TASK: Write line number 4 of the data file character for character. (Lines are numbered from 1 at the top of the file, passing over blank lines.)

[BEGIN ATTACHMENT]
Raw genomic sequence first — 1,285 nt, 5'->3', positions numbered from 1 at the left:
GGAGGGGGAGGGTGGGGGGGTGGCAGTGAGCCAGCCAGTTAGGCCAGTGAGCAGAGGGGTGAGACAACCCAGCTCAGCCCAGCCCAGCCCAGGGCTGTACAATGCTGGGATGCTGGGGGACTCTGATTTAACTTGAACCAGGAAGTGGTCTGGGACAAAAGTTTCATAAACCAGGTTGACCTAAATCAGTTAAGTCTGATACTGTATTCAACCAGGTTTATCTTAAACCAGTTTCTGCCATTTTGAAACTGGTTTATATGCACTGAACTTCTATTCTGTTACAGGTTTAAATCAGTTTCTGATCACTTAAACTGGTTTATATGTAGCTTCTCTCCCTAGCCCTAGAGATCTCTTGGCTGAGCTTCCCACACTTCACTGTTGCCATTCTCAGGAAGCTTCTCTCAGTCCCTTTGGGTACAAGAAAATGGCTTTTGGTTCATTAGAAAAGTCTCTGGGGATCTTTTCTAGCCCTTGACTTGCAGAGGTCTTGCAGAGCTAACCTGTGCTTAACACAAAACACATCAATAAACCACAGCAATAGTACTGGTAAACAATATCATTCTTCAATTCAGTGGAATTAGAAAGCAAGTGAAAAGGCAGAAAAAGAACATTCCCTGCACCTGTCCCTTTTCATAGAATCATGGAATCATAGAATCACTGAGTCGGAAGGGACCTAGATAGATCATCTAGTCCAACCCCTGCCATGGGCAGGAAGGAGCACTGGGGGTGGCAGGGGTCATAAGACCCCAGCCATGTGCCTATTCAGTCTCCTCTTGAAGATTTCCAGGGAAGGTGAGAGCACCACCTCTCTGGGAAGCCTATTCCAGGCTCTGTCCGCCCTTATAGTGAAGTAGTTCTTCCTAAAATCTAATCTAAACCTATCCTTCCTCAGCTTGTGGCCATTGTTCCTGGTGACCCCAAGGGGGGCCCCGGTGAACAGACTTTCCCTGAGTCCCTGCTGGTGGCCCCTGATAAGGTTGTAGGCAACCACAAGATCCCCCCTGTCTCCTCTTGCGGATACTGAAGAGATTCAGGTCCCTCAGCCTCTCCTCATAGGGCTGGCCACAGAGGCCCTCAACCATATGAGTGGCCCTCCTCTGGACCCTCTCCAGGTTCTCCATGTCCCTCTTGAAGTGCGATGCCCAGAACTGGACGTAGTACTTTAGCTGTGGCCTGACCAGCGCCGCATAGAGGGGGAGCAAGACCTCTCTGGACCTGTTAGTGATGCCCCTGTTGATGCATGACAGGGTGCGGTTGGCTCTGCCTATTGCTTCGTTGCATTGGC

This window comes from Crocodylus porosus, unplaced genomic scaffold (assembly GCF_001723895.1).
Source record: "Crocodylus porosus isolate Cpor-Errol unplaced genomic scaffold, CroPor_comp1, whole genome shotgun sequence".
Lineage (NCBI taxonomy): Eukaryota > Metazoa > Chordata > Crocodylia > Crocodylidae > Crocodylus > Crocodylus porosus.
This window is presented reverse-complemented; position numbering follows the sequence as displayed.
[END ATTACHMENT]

Source record: "Crocodylus porosus isolate Cpor-Errol unplaced genomic scaffold, CroPor_comp1, whole genome shotgun sequence".